Talking about the differences between the general Partnership and the Limited Liability Partnership, it was abundantly clear the features of the traditional partnership as governed by the Indian Partnership Act, 1932 have increasingly become redundant. The main problems with this anachronistic Act are that
- it does not recognize the distinction between a partnership and its members (i.e. the partners);
- it imposes unlimited liability on each partner for acts committed by any other partner and by the partnership as a whole.
it restricts the maximum number of partners in a partnership to 20;
In case of general Partnership as per the Indian Partnership Act, 1932, each of the partners is jointly and severally liable for any liability arising out of or in respect of the partnership. The LLP is a separate legal entity with unlimited capacity where no member or partner is liable on account of the independent or unauthorized actions of one’s partner, and whose liability is limited to the respective stake of each in the LLP. The members of an LLP would have the option to have a general partner or more with unlimited liability, but it would not shield the partners from legal liability arising out of their own personal acts which are not done for and on behalf of the LLP, that is, any act done beyond the acts and powers of the partners as laid down in the incorporation document. Also the main benefit in an LLP is that it is taxed as a partnership, but has the benefits of being a corporate, or more significantly, a juristic entity with limited liability.
Now let me briefly talk about the salient features of the LLP Act , 2008:-
- The LLP will be, as already mentioned, an alternative corporate business vehicle that would give the benefits of limited liability but would allow its members the flexibility of organizing their internal structure as a partnership based on an agreement.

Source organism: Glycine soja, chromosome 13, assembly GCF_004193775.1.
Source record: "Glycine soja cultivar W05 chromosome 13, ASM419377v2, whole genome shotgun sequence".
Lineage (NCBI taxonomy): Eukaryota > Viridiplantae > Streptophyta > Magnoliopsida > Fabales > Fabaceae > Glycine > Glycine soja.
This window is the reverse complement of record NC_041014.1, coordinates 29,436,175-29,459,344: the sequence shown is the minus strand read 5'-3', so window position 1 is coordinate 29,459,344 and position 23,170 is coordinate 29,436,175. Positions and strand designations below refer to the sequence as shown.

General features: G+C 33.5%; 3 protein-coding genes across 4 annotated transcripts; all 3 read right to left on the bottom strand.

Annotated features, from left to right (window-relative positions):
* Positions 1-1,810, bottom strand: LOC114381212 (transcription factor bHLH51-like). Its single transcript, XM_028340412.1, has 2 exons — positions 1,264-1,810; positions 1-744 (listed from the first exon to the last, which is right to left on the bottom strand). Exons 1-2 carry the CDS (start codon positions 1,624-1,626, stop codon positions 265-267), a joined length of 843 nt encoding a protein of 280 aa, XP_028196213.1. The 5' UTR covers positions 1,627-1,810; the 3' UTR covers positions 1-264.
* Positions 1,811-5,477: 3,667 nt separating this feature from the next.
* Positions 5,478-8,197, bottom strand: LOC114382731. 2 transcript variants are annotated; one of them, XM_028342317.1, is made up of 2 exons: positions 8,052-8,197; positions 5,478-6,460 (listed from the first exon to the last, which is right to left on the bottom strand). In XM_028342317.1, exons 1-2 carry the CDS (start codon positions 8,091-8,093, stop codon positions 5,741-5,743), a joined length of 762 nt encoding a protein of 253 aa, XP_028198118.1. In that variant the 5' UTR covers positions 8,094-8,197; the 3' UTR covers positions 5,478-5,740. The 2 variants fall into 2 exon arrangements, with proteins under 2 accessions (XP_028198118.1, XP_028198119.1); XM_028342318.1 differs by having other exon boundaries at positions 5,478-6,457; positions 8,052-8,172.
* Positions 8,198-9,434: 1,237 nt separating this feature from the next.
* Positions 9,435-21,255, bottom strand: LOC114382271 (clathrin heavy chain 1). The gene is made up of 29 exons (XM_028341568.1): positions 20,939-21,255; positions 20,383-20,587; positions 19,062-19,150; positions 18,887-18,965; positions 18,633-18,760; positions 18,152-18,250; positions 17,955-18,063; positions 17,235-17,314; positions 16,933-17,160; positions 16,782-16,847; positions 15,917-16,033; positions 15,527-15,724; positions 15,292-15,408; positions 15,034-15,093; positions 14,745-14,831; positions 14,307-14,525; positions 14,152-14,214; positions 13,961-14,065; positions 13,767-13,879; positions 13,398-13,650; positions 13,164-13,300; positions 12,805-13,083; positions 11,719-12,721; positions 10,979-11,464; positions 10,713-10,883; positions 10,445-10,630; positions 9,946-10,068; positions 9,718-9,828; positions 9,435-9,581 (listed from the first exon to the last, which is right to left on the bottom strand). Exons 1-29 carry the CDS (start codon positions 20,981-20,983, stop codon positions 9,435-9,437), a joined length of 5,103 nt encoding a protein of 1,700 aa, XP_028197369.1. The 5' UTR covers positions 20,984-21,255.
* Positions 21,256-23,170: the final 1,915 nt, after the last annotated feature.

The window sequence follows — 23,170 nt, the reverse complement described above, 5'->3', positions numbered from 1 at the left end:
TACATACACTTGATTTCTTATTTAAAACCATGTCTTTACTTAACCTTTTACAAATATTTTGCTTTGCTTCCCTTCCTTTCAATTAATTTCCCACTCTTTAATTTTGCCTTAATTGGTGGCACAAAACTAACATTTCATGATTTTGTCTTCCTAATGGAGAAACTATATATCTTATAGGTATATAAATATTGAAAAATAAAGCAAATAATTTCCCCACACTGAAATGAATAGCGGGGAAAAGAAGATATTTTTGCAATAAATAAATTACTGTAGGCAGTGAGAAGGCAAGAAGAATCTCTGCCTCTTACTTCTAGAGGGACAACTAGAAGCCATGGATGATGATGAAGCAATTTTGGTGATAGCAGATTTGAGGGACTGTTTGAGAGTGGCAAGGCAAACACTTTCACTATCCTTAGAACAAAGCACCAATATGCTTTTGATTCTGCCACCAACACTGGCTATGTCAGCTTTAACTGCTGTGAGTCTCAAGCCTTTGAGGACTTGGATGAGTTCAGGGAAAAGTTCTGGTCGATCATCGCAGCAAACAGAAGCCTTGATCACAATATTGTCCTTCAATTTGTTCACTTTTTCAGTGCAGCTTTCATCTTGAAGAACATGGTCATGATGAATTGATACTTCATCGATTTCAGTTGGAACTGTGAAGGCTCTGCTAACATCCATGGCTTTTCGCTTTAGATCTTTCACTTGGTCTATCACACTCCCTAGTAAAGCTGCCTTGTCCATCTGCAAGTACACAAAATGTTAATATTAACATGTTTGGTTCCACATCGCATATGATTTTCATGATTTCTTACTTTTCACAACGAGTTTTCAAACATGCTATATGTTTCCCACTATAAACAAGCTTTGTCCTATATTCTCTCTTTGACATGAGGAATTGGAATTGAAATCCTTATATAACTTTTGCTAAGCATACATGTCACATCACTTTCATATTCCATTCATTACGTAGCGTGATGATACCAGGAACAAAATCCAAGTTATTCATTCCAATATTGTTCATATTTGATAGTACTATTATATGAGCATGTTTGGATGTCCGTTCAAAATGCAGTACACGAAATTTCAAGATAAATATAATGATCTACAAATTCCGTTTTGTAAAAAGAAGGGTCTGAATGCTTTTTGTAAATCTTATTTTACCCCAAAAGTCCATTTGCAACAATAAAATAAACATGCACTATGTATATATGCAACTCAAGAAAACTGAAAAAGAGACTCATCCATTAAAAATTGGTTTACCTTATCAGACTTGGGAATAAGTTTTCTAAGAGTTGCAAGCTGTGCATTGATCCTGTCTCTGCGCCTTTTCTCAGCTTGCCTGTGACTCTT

- The Act does not restrict the benefit of LLP structure to certain classes of professionals only and would be available for use by any enterprise which fulfills the requirements of the Act.
- The LLP will be a separate legal entity.
- It will have perpetual succession.
- The rights and duties of partners in LLP, will be governed by the agreement between partners and the partners have the flexibility to devise the agreement as per their choice. The duties and obligations of Designated Partners shall be as provided in the law.
- Indian Partnership Act, 1932 shall not be applicable to LLPs and there shall not be any upper limit on number of partners in an LLP unlike an ordinary partnership firm where the maximum number of partners cannot exceed 20.
- An LLP shall be under obligation to maintain annual accounts reflecting true and fair view of its state of affairs. Since tax matters of all entities in India are addressed in the Income Tax Act, 1961, the taxation of LLPs shall be addressed in that Act.
- LLP shall maintain annual accounts. However, audit of the accounts is required only if the contribution exceeds Rs. 25 lacs or annual turnover exceeds Rs.40 lacs.
Should be ‘for profit’ business.
The economic downturn has adverse affects in the economies of most of the countries, including India. In such a situation, availability of LLP as an alternative business vehicle to our trade and industry will be an important step. Service industry has grown considerably in India. The concept of LLP has assumed a high significance due to today’s borderless economies, the growing role of service and knowledge based enterprises and emerging international competition. Indian entities also need to have the requisite choice in corporate organizations to compete and survive internationally.
Syed Burhanur Rahman, Attorney, New Delhi. E firstname.lastname@example.org
Syed Burhanur Rahman is an alumnus of St. Stephen’s College and Campus Law Center, Delhi University. A Quiz aficionado, he has featured in premier T.V Quiz shows including Mastermind India(BBC),University Challenge Quiz(BBC) and Nat Geo Genius Quiz (National Geographic Channel).An Attorney working with INDUS G & D Law(Delhi),his practice areas include Corporate Law, IPR and Taxation Law .